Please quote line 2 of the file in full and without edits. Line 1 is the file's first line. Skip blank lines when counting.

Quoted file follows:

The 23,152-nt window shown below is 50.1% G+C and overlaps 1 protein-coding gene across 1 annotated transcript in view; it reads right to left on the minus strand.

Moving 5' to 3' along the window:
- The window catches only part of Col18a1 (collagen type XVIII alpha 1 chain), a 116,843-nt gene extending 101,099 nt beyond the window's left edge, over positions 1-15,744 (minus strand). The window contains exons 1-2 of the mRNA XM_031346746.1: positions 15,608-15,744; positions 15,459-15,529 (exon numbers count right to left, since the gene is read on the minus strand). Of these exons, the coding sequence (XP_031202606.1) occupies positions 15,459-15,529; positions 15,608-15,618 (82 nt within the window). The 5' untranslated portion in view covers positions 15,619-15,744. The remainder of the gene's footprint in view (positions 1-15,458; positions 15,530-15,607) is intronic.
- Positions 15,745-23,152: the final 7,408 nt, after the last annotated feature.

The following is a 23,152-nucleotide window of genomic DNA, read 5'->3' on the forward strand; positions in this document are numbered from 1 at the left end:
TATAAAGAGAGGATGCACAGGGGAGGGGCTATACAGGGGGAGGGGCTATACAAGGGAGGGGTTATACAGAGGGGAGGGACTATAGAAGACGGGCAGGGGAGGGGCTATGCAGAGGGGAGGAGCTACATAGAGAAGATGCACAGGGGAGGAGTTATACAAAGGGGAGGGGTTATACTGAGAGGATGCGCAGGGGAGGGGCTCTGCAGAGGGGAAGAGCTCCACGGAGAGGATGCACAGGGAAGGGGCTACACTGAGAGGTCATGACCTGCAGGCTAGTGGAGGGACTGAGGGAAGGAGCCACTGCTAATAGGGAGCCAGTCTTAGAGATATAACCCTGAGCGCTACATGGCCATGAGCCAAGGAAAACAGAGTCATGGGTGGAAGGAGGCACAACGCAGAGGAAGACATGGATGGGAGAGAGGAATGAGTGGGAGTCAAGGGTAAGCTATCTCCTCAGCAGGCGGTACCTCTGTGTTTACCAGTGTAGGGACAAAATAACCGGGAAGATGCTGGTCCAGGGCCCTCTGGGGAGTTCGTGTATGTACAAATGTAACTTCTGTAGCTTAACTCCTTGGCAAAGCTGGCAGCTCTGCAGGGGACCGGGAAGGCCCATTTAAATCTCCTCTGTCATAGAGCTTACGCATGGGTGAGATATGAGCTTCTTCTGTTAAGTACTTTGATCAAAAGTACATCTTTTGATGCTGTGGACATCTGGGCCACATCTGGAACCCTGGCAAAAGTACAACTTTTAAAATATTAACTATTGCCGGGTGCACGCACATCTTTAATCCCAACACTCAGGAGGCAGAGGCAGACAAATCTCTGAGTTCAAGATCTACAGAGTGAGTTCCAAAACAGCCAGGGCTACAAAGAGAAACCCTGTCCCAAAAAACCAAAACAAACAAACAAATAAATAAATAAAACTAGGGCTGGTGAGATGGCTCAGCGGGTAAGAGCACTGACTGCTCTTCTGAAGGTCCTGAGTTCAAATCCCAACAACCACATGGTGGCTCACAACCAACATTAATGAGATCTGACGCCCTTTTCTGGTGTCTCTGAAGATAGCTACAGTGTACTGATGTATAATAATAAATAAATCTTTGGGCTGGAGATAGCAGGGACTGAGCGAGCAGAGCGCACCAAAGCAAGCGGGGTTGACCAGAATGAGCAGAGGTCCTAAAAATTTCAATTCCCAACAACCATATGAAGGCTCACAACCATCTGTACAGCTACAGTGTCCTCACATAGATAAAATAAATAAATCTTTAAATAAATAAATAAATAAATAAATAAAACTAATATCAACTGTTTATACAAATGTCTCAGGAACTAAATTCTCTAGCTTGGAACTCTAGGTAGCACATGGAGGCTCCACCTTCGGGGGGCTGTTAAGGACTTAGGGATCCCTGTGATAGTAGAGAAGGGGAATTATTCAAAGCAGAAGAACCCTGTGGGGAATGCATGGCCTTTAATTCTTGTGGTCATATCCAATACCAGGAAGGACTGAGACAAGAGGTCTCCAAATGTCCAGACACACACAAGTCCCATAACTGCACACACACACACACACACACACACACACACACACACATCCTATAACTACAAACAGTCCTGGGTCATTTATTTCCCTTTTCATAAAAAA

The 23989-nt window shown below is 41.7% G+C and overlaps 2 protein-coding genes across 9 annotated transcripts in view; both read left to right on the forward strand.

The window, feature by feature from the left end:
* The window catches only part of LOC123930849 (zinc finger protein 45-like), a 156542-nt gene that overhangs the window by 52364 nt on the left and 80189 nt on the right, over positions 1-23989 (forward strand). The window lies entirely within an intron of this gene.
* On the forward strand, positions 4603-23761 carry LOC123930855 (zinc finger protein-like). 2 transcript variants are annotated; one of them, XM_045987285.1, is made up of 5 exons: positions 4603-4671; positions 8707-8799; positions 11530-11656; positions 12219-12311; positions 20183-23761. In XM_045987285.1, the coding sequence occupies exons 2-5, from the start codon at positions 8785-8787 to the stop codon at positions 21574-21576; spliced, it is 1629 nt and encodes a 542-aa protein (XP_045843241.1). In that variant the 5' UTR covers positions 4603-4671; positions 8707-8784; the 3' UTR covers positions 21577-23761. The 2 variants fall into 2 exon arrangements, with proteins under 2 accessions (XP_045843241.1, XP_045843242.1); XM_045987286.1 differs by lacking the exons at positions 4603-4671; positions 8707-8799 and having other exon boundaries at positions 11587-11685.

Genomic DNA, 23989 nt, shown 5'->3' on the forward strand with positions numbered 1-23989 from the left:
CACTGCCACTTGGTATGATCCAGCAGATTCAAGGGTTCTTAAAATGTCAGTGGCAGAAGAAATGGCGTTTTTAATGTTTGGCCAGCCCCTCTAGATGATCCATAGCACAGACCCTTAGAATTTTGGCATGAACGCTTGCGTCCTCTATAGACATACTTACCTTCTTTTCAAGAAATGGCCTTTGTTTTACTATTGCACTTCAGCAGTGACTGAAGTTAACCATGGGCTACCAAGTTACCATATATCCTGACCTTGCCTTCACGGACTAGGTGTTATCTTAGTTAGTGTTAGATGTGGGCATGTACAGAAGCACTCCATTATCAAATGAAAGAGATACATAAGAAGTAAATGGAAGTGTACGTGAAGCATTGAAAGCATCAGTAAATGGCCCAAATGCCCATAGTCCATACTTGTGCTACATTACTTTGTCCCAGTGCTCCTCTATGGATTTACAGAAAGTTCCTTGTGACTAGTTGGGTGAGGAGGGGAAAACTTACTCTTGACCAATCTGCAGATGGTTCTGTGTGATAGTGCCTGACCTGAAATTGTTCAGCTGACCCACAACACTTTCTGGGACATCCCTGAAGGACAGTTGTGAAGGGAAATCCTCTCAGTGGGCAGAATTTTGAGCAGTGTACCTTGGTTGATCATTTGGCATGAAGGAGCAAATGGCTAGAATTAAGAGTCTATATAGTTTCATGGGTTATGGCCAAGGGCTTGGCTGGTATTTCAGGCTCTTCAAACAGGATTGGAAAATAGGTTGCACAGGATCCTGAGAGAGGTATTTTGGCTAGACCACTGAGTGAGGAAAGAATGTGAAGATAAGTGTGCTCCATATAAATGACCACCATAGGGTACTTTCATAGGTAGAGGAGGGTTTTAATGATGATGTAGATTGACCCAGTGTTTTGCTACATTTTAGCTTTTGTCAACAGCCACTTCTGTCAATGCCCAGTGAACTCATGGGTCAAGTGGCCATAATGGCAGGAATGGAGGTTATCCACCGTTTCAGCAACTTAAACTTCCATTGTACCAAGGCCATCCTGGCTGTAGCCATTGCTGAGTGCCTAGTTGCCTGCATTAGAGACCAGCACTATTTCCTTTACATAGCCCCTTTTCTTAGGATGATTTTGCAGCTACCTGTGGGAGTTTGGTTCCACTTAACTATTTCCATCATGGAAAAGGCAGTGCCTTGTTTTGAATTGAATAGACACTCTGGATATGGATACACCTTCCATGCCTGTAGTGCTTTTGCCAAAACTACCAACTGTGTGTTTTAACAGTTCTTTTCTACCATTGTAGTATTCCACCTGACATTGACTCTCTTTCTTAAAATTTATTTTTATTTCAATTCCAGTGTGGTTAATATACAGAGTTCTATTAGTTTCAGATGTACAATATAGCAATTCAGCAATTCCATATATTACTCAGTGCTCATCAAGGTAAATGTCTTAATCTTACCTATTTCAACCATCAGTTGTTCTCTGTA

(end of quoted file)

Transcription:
Moving 5' to 3' along the window: